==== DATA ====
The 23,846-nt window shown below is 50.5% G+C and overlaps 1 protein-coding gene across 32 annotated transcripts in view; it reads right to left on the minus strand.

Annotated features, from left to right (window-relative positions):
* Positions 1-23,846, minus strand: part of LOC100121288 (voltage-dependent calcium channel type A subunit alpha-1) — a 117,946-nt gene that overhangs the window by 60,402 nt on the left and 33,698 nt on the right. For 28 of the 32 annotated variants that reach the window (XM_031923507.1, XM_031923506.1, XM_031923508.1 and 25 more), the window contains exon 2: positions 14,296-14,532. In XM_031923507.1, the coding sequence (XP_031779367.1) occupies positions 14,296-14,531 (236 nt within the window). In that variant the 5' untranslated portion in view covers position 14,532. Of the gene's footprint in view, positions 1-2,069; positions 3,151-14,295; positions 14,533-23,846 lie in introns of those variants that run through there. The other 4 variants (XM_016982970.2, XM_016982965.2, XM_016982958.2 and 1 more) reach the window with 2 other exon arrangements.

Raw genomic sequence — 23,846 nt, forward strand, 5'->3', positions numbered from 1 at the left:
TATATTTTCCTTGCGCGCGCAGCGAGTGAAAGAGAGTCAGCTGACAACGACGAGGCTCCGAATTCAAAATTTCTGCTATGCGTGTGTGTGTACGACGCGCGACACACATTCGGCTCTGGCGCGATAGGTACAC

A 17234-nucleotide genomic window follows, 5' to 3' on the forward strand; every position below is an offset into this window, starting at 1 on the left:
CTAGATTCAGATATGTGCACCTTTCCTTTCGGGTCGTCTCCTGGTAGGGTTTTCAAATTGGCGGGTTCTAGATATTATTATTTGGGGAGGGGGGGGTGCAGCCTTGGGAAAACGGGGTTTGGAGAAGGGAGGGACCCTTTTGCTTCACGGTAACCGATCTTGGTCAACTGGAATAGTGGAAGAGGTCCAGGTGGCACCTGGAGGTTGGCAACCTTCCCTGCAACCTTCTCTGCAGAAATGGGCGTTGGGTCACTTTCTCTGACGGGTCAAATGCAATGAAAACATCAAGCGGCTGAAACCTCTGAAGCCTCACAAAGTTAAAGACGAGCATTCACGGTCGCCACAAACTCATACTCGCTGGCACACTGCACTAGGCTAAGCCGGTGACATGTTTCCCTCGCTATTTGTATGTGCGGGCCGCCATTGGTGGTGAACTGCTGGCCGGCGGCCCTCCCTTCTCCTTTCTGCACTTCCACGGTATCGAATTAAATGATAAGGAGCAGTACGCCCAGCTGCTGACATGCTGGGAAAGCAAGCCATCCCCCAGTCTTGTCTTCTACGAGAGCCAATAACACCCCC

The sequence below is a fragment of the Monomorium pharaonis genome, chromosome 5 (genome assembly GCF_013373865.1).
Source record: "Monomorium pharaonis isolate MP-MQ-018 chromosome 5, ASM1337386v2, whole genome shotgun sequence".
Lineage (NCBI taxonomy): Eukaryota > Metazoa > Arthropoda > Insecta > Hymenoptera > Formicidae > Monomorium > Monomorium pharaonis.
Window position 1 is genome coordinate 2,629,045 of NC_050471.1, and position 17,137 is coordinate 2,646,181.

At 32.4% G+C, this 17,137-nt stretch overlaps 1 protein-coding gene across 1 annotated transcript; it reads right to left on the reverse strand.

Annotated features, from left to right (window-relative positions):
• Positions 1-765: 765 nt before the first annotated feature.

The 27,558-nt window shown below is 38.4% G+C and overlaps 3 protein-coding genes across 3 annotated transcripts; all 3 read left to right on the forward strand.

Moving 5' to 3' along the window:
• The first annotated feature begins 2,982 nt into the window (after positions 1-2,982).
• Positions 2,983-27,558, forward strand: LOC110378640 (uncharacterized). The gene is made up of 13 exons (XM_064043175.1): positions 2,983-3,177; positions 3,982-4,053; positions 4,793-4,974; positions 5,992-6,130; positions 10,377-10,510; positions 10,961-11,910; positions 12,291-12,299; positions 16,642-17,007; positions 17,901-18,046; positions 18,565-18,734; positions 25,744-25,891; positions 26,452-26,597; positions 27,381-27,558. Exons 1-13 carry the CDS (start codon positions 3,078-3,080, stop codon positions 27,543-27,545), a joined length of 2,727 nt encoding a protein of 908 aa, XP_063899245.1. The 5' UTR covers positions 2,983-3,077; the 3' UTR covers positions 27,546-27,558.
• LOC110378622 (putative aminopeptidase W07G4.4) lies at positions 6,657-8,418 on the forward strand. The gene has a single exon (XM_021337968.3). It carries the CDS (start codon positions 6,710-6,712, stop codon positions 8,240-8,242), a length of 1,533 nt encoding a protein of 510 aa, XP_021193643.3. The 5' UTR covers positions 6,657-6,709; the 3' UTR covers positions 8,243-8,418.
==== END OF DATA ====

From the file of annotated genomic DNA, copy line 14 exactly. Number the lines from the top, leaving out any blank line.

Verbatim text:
• Positions 1-765: 765 nt before the first annotated feature.